Hoop Size Selection Guide

What size hoop should I choose?

What size hoop to use is a much debated and highly personal subject. In my opinion most people start with too small of hoops to easily learn on body skills, which has definitely played a factor in the current stylistic trend for mostly off body hooping. If you are just starting out, and you want to hoop for fitness or just really want a good on body foundation, a general rule is the larger your waist circumference, the larger the hoop you will need. A good average size is 38 - 42 inches OD in the 7/8 tubing (see chart below). When it comes to off-body, the length of between your palm and the center of your chest should be perfect. Smaller and lighter is key, so if that is your "thing" go for a hoop in the 3/4 tubing. It is very common for hoopers to have hoops in multiple sizes (for years!) while building their foundation. Over time you may find a happy "medium", mine (after 20 years) is a 3/4 EcoHoop in 34.5 inches (see chart below).

Here are some average guidelines for choosing your hoop size (see both charts).

Beginner/Core Hoop size guide:

Waist Circumference (in inches)

Hoop Size range (in inches OD)

The average range for a beginner or on-body hoop size, is between 38 inches and 45 inches OD. As a general rule, Increase the size of the hoop if you are very uncoordinated or decrease if you are a dancer, athlete or yogi.

26 - 28

38 - 39

29 - 31

39 - 40

32 - 34

40 - 41

35 - 37

41 - 42

38 - 40

42 - 43

 

 

 

Perfect all purpose, on and off body hoop (once you have learned your on body movements and are ready to size down).

Waist measurement (in inches)

Hoop Size (in inches, OD) These are an average based on the beginner size hoop for your waist size and your off body hoop size (determined by measuring your arm to middle of chest length). Go up or down a few inches depending on stylistic preference. Larger for more on body and smaller for more off body. 

26 - 28

31.5 -32.5

32.5 – 33.5

33.5 – 34.5

34.5- 35.5

35.5- 36.5

36.5- 37.5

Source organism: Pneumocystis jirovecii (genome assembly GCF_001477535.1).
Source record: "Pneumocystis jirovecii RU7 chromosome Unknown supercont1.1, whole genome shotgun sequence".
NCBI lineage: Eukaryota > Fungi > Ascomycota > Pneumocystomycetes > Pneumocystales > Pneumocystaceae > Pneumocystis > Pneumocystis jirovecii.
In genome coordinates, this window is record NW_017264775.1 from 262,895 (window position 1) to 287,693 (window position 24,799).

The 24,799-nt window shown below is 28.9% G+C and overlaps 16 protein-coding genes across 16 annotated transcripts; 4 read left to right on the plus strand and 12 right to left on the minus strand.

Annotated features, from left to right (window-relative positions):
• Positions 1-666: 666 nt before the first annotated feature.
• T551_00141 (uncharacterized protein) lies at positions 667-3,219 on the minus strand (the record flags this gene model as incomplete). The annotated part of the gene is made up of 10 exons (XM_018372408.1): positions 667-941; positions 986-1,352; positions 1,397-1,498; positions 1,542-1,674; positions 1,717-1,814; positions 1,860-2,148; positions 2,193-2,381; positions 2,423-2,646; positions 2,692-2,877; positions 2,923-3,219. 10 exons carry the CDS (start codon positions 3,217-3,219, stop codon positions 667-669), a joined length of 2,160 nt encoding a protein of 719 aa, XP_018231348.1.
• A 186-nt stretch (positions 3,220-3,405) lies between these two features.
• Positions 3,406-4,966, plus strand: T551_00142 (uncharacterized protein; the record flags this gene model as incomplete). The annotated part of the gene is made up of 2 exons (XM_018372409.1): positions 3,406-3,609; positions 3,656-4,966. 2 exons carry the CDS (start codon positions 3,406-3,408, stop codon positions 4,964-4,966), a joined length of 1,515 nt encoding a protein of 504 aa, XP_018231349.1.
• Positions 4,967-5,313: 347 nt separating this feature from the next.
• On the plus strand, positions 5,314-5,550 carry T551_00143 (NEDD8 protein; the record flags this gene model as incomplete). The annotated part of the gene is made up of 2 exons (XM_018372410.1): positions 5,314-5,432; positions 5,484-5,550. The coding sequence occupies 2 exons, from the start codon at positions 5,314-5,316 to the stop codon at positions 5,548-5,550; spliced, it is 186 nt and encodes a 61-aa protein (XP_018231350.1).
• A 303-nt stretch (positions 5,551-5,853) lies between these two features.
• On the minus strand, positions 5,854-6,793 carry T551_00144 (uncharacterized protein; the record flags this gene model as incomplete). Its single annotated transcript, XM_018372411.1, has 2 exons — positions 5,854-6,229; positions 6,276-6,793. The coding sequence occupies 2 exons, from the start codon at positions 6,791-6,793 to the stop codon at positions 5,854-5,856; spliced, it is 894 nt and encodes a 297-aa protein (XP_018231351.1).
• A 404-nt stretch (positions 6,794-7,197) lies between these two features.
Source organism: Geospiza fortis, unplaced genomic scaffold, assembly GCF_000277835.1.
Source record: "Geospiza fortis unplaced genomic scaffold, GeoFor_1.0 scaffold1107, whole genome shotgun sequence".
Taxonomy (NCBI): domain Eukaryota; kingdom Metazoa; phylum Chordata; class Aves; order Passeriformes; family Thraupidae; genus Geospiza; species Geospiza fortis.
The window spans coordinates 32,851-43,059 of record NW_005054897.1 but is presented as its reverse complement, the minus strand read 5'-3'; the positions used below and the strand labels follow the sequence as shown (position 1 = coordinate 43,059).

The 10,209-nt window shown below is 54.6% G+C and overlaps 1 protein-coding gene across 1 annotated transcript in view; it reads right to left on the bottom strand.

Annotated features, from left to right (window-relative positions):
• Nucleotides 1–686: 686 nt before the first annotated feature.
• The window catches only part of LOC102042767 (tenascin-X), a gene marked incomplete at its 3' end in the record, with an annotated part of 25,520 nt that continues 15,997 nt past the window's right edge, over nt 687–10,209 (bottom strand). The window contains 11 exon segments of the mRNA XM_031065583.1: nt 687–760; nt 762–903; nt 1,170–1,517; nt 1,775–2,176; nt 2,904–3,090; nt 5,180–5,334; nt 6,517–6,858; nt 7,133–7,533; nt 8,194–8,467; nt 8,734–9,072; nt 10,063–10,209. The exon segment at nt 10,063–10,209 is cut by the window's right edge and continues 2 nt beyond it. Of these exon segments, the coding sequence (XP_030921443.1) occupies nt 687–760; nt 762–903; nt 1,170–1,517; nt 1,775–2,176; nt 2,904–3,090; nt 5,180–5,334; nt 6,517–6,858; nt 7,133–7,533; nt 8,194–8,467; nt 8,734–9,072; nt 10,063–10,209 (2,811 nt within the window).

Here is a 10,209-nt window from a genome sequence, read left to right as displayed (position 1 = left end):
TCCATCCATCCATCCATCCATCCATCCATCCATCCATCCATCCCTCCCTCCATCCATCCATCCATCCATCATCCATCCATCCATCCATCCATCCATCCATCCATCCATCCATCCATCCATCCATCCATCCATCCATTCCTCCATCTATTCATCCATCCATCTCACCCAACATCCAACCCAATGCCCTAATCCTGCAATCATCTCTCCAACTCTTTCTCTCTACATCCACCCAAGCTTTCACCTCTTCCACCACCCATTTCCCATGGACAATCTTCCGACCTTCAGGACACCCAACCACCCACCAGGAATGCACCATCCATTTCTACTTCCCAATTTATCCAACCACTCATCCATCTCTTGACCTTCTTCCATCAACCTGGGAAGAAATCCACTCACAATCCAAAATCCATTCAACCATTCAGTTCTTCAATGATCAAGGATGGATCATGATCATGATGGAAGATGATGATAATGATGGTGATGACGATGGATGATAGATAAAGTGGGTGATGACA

37.5 – 38.5

29 - 31

32 – 33

33 – 34

34 - 35

35 - 36

36 - 37

37 - 38

38-39

32 - 34

32.5 – 33.5

33.5 – 34.5

34.5 -35.5

35.5 – 36.5

36.5- 37.5

37.5 – 38.5

38.5 – 39.5

35 - 37

33 – 34

34 - 35

35 - 36

36 - 37

37 - 38

38 - 39

39 - 40

38 - 40

33.5-34.5

34.5 - 35.5

35.5 – 36.5

36.5-37.5

37.5 – 38.5

38.5 – 39.5

39.5 – 40.5

Arm Length; from palm of hand to middle of chest (in inches)

25/26

27/28

29/30

31/32

32/33

34/35

36/37

    Other factors to hoop size selection:

    Stylistic preference~

    Hoop Dance has grown large enough that there are many different styles within the larger label of "Hoop Dance". From popular off body tech styles like fast breaks, continuous wedgies and body rolls to the roots of the modern art of Hoop Dance, Body Rocking. Body Rocking is characterized by an emphasis on DANCE with the hoop most often on the core. Of course it is also possible to be an almost even 50/50 between on and off body. If you have a perference for off body you will likely be in the smaller range of hoops and prefer lighter tubing such as 5/8 or 3/4 HDPE or Poly. If you are a Body Rocker you may prefer hoops just an inch or two larger. 
     
    Feel~
    Feel is the biggest grey area in the subject of hoop size. It is totally subjective and un provable. I have heard both HDPE and POLY described as "springy" and heard both types of tubing also described as "rigid". So it is really up to your body and what it likes. Weight is also a totally personal preference. Some people prefer (mostly men) the weight of a heavy hoop, no matter how advanced they get. While others love the feel of something feather light. There are some generalities though. If you prefer core hooping, you will probably also prefer a hoop slightly heavier and larger (Poly and HDPE are popular for core hoopers) than those that prefer mostly off body (HDPE and Poly are preferred by off body hoopers). This is a simple matter of physics. For off body, you want something light that your wrist and hand can easily move through space without too much resistance, for on body, you want to be able to feel the hoop on your body for better control. Ultimately though, let YOUR body tell you what feels good!
    Athletic Ability/Coordination~ 
    Hooping is an athletic activity. Doesn't mean you have to be an athlete to do it, but if you are already fit you will have an easier time (in general) than someone who loves to sit on their couch all day. Also, if you are the type of person that regularly trips over their own feet, you may have a little more challenging time at first than someone who is already, say, juggling.. or just good at catching things when they fall off the counter. 
    Again, the charts above are general guidelines. I hope that it helps you along your journey! Also, I am so intrigued to hear your experience and feedback on this! Please contact me here!